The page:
For me, the ingredients that made me into a full-time entrepreneur were one part hating being told what to do, plus two parts not feeling like I was contributing anywhere close to what I was capable of and a heaping dash of reacting to being told "you are doing it wrong."  

Early in my career, I was content to let others pay the bills while I recruited the resistance to go off in a dark corner and create something new.  

At the third company I worked for, my intraprenurial ventures were none too ceremoniously shut down in four days. Compounding to this was the way my fellow minions and I had been managed. Something inside me just snapped and I decided then to start my own company -- to prove I could do things the right way. In short, I left working for others.  

With this step, I had just made the leap from being an intrapreneur to an entrepreneur. 

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Being an intrapreneur is no risk, but high reward. If she fails with integrity, she's gained visibility within the company and an audience with executives who may have otherwise handed her the keys to their cars to get them washed. If she succeeds, suddenly every one of those same execs wants to claim her bandwagon as their own.

Psychologically, being an intrapreneur is the least demanding role one can imagine. All that's needed is the chutzpah to make things happen while the profit- (and politics-) generating machine continues to whirl all around him. He keeps himself out of the muck, gets to do good work and has the chance to operate far more autonomously than he previously dreamed was ever possible inside the Big Corporation.

On the other hand, being an entrepreneur and leading one's own company requires confronting inner demons every single day. An intrapreneur may believe the feedback he or she is told. An entrepreneur won’t. The difference between the two is that inner belief and the willingness to just keep going. 

So what makes one person more inclined to be an entrepreneur versus an intrapreneur? The academic literature on the topic is scattered but, to me, it seems that there are three key differences:

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1. The will to do stuff. Predicting the future is always hard. But a person's knowing that he or she can control the future simply by being engaged and willing to adjust to change is intoxicating. That’s the mentality of  entrepreneurs, who are very action oriented. The very act of doing is the only way to validate (or invalidate) their ideas. They have to get their hands dirty and start building.

Essentially, entrepreneurs have to be willing to dive into something even when being unsure of the outcome because they know that the future ultimately will look different with their product in it. They just doesn't know how.

For intrapreneurs, this is nearly impossible. The next intrapreneur who convinces the higher-ups to let him or her just take time to figure things out without a plan of attack will be the first.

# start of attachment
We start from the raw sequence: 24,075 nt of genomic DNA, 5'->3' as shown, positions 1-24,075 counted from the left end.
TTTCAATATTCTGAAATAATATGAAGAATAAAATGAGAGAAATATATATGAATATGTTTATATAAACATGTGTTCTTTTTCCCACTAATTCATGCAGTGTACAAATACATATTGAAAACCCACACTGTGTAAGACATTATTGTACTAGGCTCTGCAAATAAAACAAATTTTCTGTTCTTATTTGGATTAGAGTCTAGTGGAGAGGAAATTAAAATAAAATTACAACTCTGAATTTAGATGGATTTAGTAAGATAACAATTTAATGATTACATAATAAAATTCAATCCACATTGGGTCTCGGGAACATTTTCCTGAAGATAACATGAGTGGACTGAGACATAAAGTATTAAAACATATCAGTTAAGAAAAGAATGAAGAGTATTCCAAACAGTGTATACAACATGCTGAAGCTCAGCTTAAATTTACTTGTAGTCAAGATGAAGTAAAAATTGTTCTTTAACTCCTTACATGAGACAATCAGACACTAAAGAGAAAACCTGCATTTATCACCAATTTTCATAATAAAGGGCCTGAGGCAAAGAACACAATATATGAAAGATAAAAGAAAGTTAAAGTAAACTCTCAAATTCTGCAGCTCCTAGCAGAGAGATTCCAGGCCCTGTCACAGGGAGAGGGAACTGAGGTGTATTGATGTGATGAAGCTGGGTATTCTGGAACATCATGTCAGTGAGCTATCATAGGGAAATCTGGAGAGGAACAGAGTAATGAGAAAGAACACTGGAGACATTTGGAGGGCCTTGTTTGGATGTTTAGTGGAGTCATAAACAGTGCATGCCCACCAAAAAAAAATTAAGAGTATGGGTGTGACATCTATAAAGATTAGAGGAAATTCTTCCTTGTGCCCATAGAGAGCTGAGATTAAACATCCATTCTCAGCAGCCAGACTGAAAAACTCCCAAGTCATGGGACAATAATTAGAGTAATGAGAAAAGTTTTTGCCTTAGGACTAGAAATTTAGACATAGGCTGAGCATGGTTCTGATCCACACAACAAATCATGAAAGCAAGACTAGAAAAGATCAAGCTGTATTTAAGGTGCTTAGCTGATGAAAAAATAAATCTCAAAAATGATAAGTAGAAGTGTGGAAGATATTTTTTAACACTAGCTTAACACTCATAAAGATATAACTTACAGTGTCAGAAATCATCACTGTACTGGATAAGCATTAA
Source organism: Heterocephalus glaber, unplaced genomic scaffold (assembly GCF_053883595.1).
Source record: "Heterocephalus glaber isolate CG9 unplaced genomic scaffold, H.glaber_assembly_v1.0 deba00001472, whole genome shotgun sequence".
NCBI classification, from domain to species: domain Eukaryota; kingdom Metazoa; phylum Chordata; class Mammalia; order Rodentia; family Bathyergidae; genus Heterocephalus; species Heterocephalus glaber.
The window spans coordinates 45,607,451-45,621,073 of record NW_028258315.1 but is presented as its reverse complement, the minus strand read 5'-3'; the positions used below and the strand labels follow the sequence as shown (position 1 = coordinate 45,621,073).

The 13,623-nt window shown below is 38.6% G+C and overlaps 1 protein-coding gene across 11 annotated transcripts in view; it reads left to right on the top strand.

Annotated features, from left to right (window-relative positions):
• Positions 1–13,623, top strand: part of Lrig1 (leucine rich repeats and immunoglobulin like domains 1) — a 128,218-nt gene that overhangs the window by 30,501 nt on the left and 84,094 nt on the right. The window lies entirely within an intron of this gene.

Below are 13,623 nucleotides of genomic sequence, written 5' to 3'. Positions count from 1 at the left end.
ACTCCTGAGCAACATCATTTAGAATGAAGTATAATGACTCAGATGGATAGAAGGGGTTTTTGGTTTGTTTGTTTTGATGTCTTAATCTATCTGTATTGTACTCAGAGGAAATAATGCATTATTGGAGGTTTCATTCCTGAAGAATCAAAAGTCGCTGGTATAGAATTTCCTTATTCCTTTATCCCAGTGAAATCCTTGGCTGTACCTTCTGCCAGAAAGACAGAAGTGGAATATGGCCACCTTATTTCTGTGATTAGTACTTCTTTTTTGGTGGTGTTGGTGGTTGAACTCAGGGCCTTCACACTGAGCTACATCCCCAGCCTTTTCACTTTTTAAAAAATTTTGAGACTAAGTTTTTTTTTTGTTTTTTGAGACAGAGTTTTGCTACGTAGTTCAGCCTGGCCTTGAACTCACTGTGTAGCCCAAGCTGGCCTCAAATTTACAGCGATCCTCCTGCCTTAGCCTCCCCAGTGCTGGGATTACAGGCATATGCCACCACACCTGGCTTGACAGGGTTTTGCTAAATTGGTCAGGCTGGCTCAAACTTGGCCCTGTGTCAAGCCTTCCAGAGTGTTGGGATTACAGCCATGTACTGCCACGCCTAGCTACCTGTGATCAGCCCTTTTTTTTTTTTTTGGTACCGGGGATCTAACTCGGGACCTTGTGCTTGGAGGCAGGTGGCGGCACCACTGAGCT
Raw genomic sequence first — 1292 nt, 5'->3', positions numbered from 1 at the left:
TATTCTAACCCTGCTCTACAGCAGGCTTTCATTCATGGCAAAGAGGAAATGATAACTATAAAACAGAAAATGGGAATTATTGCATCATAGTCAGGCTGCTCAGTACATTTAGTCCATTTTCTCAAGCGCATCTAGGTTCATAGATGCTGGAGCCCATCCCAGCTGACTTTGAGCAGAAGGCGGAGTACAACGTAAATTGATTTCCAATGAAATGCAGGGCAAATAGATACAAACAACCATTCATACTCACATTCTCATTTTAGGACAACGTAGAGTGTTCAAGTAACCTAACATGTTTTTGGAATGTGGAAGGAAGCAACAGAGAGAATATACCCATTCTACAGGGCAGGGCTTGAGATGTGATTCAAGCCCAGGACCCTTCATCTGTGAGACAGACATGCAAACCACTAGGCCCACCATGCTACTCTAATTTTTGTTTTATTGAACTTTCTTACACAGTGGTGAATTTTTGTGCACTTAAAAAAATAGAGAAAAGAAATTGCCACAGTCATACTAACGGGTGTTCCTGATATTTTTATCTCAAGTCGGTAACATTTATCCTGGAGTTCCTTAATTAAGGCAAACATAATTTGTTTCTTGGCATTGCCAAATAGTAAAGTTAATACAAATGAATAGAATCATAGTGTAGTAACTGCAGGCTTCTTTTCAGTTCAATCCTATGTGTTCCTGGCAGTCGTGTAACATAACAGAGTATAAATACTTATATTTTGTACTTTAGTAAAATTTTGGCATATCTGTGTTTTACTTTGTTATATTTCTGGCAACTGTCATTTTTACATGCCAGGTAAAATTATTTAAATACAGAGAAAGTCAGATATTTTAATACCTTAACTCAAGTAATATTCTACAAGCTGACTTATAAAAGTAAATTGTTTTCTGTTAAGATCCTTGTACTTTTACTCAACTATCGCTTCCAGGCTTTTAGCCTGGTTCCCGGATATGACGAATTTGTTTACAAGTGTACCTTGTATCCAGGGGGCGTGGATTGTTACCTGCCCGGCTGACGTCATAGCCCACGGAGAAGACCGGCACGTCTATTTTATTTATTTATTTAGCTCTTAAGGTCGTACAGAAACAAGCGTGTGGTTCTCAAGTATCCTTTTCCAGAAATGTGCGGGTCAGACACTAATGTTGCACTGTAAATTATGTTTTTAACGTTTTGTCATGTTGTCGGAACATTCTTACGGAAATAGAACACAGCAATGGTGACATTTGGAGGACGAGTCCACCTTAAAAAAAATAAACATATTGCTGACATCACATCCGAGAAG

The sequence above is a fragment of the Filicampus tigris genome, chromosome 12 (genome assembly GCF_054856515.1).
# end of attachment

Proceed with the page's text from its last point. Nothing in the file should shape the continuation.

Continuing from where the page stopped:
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2. Evangelism. Entrepreneurs are able to paint a picture of the future with words. For example, they will say something like “Yes, I know it’s 100 degrees outside and this looks like a mitten-sized ball of fire. But if you hold it long enough, we’ll figure out how to turn into a refreshing snow cone that makes you look like a Hollywood starlet.” 

Intrapreneurs also try to paint a broader picture but for the people who hold the keys: Quite frustrating for them, intrapreneurs have the task of waiting around to hear whether they have the freedom to move forward with their ideas. In the off-chance that intraprenuers are allowed to proceed, they have to learn to take in stride the possibility of being smacked down or put on hold.

3. People skills. Lastly there's the relating to people, part. Intrapreneurs have the choice of working with many capable people. Truth be told, they usually have a pick of the best folks imaginable.  

Entrepreneurs, though, do not just have to convince others of their outlandish ideas but also must convince some folks to promote their ideas for dimes on the dollar. Recruiting the right people is quite the challenge.

Without having traction and a brand name to attract fantastic talent, they constantly must have a Groucho Marx filter; the comedian once told What's My Line, "I don't want to belong to any club that will accept me as a member." Anyone who offers out of the blue to work for entrepreneurs is probably not somebody they'd want to work with. 

All in all, the difference between being an intrapreneur and entrepreneur isn’t necessarily related to the level of risk tolerance. It’s bound up with the desire to maintain control of one's own destiny, a willingness to deal with other people’s shenanigans and a burning inner belief in oneself. Whether that belief comes from ego, ignorance or obstinance, it has to get the entrepreneur through all the doing, convincing and hard conversations. But trust me: It’s worth it.  

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